When your computer is connected to the Internet, it is vulnerable to attack. Although this is a problem for all types of Internet connections, DSL and cable modem connections are more vulnerable because they offer an "always-on" capability. You can help protect your computer from attack by using a personal firewall. Personal firewalls can be software, hardware, or both, and create a barrier to attacks.

2.0.7 Download mobile application from authorized providers

You should only download mobile applications only from an authorized provider. The Co-operators applications are available only from authorized providers, such as Google Play Store, or Apple’s App Store. Don’t trust software obtained from other sources.

2.0.8 Contact us

The Co-operators is a group of Canadian companies focusing on insurance and a range of wealth management products and investment services. The Co-operators group of companies includes:

  • Co-operators General Insurance Company
  • Co-operators Life Insurance Company
  • COSECO Insurance Company
  • CUMIS General Insurance Company
  • CUMIS Life Insurance Company
  • Federated Agencies Limited
  • HB Group Insurance Management Ltd.

Contact your Co-operators representative directly, or you may contact our security and compliance departments. Include the name of the company you deal with in your correspondence:

The Co-operators Enterprise Information Security Department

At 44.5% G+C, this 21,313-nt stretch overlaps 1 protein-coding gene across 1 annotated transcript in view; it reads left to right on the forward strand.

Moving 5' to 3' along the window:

The Co-operators Enterprise Compliance Department

3.0 Fraud

Fraud comes in many different forms. Some of the most common ways fraudsters try to get access to your personal information is through suspicious emails, texts, or online activity. This page outlines the major types of online, email and text fraud and how you can protect yourself from it.

Phishing is a type of fraud where fraudsters try to gain access to your banking information through fake emails and texts. These emails or texts claim to be from The Co-operators and will often ask you to share your passphrase or any other personal information that they could use to steal your identity or gain access to your information. Phishing attacks are common, and learning the red flags are important to protect your financial information.

If you suspect a phishing email, there are seven things to look for:

  1. Do you recognize the sender's company or email address?
  2. Did you expect the email?  Does the request seem strange?
  3. Are you named in the salutation?  This may not always prove that the email is legitimate, because your name may be in your email address.
  4. Are there any grammar or spelling errors?